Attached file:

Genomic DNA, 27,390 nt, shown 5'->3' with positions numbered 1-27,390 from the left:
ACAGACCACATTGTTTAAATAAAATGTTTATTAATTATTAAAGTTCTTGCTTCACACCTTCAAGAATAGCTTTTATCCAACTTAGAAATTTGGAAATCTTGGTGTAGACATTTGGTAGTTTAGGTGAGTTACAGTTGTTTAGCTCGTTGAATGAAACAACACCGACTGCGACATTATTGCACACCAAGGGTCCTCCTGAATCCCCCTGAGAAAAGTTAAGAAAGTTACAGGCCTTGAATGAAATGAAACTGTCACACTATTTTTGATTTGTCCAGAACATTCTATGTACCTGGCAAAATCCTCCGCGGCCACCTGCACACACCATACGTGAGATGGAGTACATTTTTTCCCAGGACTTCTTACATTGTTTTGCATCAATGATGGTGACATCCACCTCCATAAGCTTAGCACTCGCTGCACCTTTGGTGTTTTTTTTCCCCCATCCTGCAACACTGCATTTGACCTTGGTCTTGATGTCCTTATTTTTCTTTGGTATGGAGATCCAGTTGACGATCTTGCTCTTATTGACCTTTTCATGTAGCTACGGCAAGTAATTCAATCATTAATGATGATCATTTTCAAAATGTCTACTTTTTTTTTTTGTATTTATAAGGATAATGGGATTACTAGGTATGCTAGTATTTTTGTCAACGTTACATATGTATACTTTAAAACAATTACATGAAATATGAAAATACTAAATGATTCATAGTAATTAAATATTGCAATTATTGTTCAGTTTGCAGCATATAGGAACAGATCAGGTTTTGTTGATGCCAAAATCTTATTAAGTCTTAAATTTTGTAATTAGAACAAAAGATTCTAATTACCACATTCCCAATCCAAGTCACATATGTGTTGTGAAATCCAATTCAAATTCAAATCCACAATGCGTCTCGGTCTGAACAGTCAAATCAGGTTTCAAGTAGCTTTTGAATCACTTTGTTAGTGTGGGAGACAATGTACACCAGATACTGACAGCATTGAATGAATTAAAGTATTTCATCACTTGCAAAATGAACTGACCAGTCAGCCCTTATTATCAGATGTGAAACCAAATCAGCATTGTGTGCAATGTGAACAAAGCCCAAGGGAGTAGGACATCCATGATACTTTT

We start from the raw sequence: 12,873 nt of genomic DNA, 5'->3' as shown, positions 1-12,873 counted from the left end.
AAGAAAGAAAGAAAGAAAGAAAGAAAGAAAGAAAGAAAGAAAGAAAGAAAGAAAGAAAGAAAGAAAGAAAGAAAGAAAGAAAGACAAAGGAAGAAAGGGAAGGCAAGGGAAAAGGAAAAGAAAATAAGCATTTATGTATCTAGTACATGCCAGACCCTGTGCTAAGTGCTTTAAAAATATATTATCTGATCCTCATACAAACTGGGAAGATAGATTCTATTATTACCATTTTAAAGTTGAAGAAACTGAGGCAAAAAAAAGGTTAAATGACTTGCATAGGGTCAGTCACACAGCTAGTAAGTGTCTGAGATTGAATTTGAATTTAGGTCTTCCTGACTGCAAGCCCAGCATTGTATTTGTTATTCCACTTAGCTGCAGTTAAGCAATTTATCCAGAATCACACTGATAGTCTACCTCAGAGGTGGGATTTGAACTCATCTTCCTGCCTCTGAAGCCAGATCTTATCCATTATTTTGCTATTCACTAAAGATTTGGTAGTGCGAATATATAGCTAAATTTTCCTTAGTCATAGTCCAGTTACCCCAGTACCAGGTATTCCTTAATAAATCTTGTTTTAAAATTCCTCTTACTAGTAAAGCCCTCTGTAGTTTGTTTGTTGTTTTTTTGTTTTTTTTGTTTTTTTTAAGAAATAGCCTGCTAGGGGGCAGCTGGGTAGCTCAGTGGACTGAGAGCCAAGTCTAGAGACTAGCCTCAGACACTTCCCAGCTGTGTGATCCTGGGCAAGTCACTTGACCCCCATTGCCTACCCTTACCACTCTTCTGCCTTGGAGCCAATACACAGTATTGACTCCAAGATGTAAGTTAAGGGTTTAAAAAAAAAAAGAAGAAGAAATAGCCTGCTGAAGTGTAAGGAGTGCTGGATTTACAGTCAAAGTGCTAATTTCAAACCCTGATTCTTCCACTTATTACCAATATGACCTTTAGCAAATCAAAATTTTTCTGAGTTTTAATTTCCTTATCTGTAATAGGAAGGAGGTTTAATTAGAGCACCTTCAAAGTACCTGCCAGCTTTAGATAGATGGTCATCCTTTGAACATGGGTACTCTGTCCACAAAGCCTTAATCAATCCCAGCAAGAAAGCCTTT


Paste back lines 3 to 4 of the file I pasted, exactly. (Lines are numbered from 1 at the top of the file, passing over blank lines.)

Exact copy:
We start from the raw sequence: 12,873 nt of genomic DNA, 5'->3' as shown, positions 1-12,873 counted from the left end.
AAGAAAGAAAGAAAGAAAGAAAGAAAGAAAGAAAGAAAGAAAGAAAGAAAGAAAGAAAGAAAGAAAGAAAGAAAGAAAGAAAGACAAAGGAAGAAAGGGAAGGCAAGGGAAAAGGAAAAGAAAATAAGCATTTATGTATCTAGTACATGCCAGACCCTGTGCTAAGTGCTTTAAAAATATATTATCTGATCCTCATACAAACTGGGAAGATAGATTCTATTATTACCATTTTAAAGTTGAAGAAACTGAGGCAAAAAAAAGGTTAAATGACTTGCATAGGGTCAGTCACACAGCTAGTAAGTGTCTGAGATTGAATTTGAATTTAGGTCTTCCTGACTGCAAGCCCAGCATTGTATTTGTTATTCCACTTAGCTGCAGTTAAGCAATTTATCCAGAATCACACTGATAGTCTACCTCAGAGGTGGGATTTGAACTCATCTTCCTGCCTCTGAAGCCAGATCTTATCCATTATTTTGCTATTCACTAAAGATTTGGTAGTGCGAATATATAGCTAAATTTTCCTTAGTCATAGTCCAGTTACCCCAGTACCAGGTATTCCTTAATAAATCTTGTTTTAAAATTCCTCTTACTAGTAAAGCCCTCTGTAGTTTGTTTGTTGTTTTTTTGTTTTTTTTGTTTTTTTTAAGAAATAGCCTGCTAGGGGGCAGCTGGGTAGCTCAGTGGACTGAGAGCCAAGTCTAGAGACTAGCCTCAGACACTTCCCAGCTGTGTGATCCTGGGCAAGTCACTTGACCCCCATTGCCTACCCTTACCACTCTTCTGCCTTGGAGCCAATACACAGTATTGACTCCAAGATGTAAGTTAAGGGTTTAAAAAAAAAAAGAAGAAGAAATAGCCTGCTGAAGTGTAAGGAGTGCTGGATTTACAGTCAAAGTGCTAATTTCAAACCCTGATTCTTCCACTTATTACCAATATGACCTTTAGCAAATCAAAATTTTTCTGAGTTTTAATTTCCTTATCTGTAATAGGAAGGAGGTTTAATTAGAGCACCTTCAAAGTACCTGCCAGCTTTAGATAGATGGTCATCCTTTGAACATGGGTACTCTGTCCACAAAGCCTTAATCAATCCCAGCAAGAAAGCCTTT